The first thing that strikes the visitor after walking away from the central bus station towards the city are the walls. Valletta is located on a rocky peninsula and is protected by maybe the most impressive fortified walls that I have ever seen. Built by the Knights of St. John after the Great Siege by the Turks in 1565, the city actually never fell to a foreign invader in war. The only conqueror of the island was Napoleon, but the knights had fled to Russia abandoning the city, by the time the future emperor entered here.

Valletta Map

The city is the principal tourist attraction on the island and a mandatory stop for any trip here. It succeeds to be crowded it any season, and for us, who visited out of season it was almost the sole crowded place we have encountered during the vacation.

city gate

The land access to the city is through the city gate, which looks like a triumphal arch whose days of glory are well passed. It is actually pretty new, built in the 1970s, but not that well maintained. As in other places on the island we saw here as well signs about something new to be build soon instead – it looks like Malta is a place where the European money comes slowly, or when it comes it is not immediately used for the targeted purposes.

the bombed theatre

Right after the gate the visitor can see the ruins of the old and imposing building that stood here until the second world war and was destroyed in the savage bombing that the German aviation subjected the city to in 1942. Malta was the only country who had the entire population decorated by the British king during the war for the steadiness and will to resist the enemy under fire.

Auberge de Castille

Valletta is a beautiful city, and it’s beauty comes from the combination of refined architecture mixing palaces, churches, and sloppy streets and the spectacular setting of the peninsula surrounded by the blue of the the sea. Many of the beautiful places in the city come directly from history – for example the Auberges (Inns) which look to the contemporary eyes as real palaces where the knights were hosting the guests from various places in Europe. The buildings perform various functions nowadays, among other Auberge de Castille is one of the most imposing, hosting the office of the Maltese Prime Minister.

view from the Upper Barrakka Gardens

One place to watch the landscape of the city are the Upper Barrakka Gardens. Across the bay one can see the Three Cities, and down the slopes the bastions, wharfs, and especially the esplanades of the lower gardens, with the canons that once defended the city.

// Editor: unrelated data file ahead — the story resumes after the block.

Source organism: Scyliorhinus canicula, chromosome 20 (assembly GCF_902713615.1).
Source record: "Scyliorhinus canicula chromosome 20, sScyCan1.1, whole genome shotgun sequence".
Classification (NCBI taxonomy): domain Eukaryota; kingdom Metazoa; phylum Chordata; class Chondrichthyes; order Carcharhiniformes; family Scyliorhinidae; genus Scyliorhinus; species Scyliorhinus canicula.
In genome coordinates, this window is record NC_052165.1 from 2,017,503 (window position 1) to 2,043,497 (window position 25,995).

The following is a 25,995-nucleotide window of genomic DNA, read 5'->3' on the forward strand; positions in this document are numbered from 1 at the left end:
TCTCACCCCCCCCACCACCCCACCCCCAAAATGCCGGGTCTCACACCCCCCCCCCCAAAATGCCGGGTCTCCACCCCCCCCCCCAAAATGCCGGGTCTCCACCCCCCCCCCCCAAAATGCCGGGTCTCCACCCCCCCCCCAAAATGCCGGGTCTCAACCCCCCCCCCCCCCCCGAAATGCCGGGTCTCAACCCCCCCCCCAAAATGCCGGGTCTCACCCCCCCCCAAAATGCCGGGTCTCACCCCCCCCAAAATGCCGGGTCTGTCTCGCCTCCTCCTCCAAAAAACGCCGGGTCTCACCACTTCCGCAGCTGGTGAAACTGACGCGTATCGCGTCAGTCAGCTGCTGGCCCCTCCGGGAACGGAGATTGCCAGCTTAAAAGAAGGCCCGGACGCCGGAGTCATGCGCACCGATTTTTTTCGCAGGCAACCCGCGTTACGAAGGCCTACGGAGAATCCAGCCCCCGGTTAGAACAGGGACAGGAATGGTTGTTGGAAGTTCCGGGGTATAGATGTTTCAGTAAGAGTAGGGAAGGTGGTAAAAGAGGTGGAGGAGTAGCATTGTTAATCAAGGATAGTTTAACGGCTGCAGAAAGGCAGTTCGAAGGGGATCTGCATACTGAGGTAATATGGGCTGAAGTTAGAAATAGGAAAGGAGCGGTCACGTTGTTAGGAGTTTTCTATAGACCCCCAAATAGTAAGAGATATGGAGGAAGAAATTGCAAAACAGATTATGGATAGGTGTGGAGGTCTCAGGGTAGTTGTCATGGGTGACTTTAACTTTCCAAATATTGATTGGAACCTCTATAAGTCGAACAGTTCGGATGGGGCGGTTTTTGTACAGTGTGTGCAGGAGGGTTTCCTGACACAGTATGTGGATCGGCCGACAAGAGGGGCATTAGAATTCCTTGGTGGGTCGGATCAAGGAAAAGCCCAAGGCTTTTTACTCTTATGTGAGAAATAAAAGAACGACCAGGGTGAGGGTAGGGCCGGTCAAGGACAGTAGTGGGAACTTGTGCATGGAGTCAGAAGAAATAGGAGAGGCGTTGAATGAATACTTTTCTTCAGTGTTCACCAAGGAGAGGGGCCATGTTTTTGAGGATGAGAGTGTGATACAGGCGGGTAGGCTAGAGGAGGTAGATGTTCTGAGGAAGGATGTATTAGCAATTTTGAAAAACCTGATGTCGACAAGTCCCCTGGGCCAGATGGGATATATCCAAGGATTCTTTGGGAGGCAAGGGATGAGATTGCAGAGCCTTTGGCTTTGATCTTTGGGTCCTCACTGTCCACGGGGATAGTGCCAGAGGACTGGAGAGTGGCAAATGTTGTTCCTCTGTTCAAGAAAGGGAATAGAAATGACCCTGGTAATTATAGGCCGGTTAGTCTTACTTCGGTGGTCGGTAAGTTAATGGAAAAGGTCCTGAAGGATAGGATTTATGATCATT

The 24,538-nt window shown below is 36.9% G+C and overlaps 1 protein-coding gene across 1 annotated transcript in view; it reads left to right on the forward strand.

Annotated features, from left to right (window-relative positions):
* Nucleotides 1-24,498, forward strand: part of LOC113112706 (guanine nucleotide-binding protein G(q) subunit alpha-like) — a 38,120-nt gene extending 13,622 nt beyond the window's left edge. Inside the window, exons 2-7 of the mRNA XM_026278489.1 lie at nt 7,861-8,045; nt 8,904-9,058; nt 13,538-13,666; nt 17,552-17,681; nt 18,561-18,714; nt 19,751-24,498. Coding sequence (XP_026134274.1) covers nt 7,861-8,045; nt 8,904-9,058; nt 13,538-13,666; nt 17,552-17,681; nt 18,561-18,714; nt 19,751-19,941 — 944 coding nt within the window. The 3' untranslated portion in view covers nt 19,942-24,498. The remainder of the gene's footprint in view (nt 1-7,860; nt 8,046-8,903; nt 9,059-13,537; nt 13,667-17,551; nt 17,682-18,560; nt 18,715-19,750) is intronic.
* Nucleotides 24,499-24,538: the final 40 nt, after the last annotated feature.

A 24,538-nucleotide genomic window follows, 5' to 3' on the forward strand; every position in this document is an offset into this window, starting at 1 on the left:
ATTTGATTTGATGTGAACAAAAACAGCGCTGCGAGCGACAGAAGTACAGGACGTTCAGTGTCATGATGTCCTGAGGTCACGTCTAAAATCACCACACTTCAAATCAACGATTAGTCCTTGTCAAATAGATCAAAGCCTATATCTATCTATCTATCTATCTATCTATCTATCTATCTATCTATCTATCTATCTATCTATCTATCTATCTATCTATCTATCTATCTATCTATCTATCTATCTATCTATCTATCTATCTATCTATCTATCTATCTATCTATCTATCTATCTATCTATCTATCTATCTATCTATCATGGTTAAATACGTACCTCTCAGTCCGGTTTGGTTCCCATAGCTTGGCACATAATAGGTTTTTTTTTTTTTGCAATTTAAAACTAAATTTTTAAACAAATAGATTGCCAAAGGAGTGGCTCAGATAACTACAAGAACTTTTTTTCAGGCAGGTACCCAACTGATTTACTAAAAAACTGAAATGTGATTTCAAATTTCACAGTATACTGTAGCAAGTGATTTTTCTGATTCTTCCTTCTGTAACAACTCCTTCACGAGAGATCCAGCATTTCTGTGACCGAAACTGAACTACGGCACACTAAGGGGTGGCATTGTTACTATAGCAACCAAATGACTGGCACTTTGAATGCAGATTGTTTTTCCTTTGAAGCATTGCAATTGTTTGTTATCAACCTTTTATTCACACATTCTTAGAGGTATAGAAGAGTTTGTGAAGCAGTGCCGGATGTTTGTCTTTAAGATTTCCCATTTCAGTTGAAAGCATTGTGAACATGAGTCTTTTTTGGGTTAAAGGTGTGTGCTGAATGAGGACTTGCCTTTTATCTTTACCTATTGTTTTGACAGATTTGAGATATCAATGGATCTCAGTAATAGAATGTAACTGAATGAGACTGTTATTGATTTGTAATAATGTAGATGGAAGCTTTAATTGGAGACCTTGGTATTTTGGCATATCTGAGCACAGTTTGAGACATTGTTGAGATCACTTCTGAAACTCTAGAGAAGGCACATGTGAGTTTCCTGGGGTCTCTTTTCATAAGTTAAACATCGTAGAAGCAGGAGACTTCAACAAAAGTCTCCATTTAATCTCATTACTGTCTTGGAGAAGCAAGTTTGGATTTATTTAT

cafe Gordina

All streets in Malta streets have two names – one in Maltese and the other in English. For example the principal street in Valletta is Triq Ir-Repubblika, or the Road of the Republic, which crosses the peninsula and the city from South to North, and divides the city into a West side and a East side, as in Manhattan, all proportions kept, of course. The street looks very much like a tourist spot as in many other places in the world, but some special buildings remind you that you are in a special place. For example Cafe Gordina has a definite European flavor, with a superb chocolates and cakes assortment.

the Manoel Theatre

Just down the street from Cafe Gordina you will find the almost only open plaza area in the city. The Manoel Theatre – the most famous theater and opera place on the island stands across the road from the Grand Master’s Palace and State Building, where the parliament and the president of the Republic have their residences.

flags and balconies

Visitors to Valletta and to Malta in general will find out soon after visiting the first city or village that balconies are kind of the local passion, the preferred architectural ornament and a reflection of the social status of the owner of the apartment or of the house.

saints behind the corner

Valletta is also a city of churches, and there are many from the imposing St. John’s Co-Cathedral which will be the subject of a dedicated episode to small churches on the side streets. The religious fervor of the inhabitants is reflected not only in the multitude of churches however, religious art seems to have freely escaped from the perimeter of the walls of the churches in the streets of the city. It looks like at every street corner at least one saint carved in stone or painted on the walls is extending his blessing to the travelers.

San Francisco on the Mediterranean

The most beautiful places in the city demand however some efforts to explore and walk. If you step aside from the main road you find yourself soon on quite streets on slopes, which seem all to descend to the sea, whatever direction you take. The comparison with San Francisco immediately comes to mind, but the tram is missing. One just needs to remember that anything that goes down will inevitably go up as well, as the only point to exit the city is the entrance gate. The slopes back can really be brutal, at the end of a day of walking the city.